February 7, 1899
Women Ought to Take the Good with the Badfrom the files of New Zealand Herald, February 8, 1899
Another injustice to women. A Sydney magistrate has come to the conclusion that women ought not to be allowed to sit on the box-seats of coaches, as their presence there has oft been the cause of numerous accidents, if not loss of life. What will Mrs Rickerby say to that, after all her talk about women's brains and fighting capabilities?
It is an awful come-down to be told that women on box-seats cause danger either by flirting with the driver, and taking his attention from his horses, or by losing their heads and grabbing at the reins when things become a little exciting, and thus precipitating a disaster.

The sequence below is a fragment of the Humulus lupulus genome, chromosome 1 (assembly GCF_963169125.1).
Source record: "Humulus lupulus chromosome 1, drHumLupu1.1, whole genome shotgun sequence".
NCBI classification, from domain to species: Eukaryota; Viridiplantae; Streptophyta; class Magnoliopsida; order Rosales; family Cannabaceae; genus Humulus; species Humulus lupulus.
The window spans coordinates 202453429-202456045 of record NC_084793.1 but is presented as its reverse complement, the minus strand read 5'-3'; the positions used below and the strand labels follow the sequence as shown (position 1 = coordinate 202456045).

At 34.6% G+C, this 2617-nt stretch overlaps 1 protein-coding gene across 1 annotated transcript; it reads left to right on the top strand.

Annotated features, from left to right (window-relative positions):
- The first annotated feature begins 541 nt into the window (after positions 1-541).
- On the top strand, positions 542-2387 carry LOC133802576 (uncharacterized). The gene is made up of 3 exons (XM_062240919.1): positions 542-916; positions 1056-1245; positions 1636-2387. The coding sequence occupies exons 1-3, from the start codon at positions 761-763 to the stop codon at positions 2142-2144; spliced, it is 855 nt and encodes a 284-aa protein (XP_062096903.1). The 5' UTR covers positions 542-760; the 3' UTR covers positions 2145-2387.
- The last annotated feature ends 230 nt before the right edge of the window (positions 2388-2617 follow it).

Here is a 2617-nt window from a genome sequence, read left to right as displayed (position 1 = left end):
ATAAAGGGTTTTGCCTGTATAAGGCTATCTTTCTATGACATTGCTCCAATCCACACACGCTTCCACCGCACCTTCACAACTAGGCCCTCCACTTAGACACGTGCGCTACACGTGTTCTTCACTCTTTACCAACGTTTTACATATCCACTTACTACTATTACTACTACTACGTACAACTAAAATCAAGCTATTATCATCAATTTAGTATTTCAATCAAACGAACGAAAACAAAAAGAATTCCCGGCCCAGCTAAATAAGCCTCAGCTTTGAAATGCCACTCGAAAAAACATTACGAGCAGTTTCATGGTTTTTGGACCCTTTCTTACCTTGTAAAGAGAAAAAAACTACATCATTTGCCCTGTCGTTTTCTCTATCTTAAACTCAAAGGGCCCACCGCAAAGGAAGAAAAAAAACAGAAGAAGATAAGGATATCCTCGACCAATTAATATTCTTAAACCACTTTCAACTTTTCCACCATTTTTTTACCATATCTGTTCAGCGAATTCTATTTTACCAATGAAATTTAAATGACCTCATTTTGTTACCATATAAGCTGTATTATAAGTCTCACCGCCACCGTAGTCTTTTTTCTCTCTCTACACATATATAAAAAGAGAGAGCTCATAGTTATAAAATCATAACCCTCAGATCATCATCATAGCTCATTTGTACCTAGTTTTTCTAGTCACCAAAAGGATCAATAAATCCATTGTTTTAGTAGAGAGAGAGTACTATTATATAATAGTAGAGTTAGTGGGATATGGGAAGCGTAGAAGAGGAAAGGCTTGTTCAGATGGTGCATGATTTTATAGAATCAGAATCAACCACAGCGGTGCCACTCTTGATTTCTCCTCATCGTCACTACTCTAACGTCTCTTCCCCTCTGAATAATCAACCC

Formerly (the magistrate said) women were on no account allowed to sit on the box-seats. But lately the practice had become common.
However much we may sympathise with the Sydney magistrate, we are sadly forced to remember almost daily that former customs have passed away, and all things, including women, have become new.
Personally, I don't mind women monopolising the box-seats, if they would only stick to them and treat the men fairly. But in Auckland a most inequitable practice is spreading only too rapidly.
On a nice bright summer day the ladies occupy the outside seats of the buses, leaving the poor males half-suffocated inside; but when the wet and muddy days come round the women crowd cosily inside, while the men sit shivering on the front seats. This is not fair play.
The ladies ought to take the good with the bad; but they prefer, like the schoolboy, to eat all the cheese and throw the bread to the sparrows.